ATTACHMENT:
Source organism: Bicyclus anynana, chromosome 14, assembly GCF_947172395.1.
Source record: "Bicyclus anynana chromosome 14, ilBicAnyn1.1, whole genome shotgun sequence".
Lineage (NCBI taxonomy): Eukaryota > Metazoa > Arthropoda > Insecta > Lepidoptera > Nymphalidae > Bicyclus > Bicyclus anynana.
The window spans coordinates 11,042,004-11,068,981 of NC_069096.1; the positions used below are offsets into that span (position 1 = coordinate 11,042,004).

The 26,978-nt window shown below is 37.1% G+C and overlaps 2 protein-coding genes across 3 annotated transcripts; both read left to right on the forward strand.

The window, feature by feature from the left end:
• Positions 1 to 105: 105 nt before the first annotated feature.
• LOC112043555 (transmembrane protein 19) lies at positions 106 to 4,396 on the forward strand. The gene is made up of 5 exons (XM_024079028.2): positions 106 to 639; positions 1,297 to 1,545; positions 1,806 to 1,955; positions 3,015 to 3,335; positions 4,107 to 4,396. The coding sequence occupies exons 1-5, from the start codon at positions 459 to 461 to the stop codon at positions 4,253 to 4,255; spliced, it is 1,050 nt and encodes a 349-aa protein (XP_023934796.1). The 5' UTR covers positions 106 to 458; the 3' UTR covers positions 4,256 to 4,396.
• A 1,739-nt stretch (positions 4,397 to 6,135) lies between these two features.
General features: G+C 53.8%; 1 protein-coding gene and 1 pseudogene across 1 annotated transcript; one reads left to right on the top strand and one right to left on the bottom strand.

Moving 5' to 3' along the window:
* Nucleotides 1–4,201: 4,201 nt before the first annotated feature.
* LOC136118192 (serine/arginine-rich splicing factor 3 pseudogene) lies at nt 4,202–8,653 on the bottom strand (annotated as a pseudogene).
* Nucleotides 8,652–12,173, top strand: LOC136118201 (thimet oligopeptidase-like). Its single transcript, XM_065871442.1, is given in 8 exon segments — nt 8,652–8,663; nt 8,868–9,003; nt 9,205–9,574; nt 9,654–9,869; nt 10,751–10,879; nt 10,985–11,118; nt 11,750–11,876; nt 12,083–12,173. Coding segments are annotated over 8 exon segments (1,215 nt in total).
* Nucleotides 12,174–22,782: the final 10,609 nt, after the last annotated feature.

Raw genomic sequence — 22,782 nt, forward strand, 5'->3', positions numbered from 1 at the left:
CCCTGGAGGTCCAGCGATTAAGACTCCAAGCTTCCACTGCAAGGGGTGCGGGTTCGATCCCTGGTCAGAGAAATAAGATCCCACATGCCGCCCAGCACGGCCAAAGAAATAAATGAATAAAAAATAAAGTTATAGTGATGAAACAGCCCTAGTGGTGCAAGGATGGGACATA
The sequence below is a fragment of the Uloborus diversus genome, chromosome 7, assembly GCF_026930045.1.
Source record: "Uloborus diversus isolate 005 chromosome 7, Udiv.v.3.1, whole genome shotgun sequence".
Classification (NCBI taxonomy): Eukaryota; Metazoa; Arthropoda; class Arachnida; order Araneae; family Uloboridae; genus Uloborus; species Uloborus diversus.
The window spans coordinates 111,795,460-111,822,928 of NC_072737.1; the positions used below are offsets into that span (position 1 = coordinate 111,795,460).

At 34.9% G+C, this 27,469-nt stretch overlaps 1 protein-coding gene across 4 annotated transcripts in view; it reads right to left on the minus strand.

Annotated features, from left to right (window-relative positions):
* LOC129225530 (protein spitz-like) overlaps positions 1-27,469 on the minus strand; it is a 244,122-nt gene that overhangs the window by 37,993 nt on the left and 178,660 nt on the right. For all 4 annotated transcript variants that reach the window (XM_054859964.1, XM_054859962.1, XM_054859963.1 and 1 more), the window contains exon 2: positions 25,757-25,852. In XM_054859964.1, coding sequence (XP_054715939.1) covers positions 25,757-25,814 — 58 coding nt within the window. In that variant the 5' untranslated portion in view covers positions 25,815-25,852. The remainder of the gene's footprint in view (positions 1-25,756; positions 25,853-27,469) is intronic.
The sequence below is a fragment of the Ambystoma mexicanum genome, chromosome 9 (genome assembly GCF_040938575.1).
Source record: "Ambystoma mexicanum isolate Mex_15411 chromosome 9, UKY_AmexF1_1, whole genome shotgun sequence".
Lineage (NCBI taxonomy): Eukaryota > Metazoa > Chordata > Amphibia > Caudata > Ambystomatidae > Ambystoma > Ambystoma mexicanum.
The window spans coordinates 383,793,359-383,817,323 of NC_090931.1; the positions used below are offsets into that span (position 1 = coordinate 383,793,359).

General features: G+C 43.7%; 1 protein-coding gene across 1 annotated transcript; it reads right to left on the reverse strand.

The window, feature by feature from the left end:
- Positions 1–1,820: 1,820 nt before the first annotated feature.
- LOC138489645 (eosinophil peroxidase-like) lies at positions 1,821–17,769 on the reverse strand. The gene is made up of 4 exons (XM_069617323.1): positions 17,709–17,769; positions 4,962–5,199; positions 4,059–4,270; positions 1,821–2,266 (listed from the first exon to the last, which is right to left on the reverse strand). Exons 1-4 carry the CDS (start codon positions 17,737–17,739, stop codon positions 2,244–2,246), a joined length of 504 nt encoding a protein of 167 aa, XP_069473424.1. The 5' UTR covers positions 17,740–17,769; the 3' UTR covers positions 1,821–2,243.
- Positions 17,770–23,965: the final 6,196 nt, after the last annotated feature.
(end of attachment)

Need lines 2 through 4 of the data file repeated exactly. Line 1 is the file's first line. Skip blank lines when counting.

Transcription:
Source record: "Bicyclus anynana chromosome 14, ilBicAnyn1.1, whole genome shotgun sequence".
Lineage (NCBI taxonomy): Eukaryota > Metazoa > Arthropoda > Insecta > Lepidoptera > Nymphalidae > Bicyclus > Bicyclus anynana.
The window spans coordinates 11,042,004-11,068,981 of NC_069096.1; the positions used below are offsets into that span (position 1 = coordinate 11,042,004).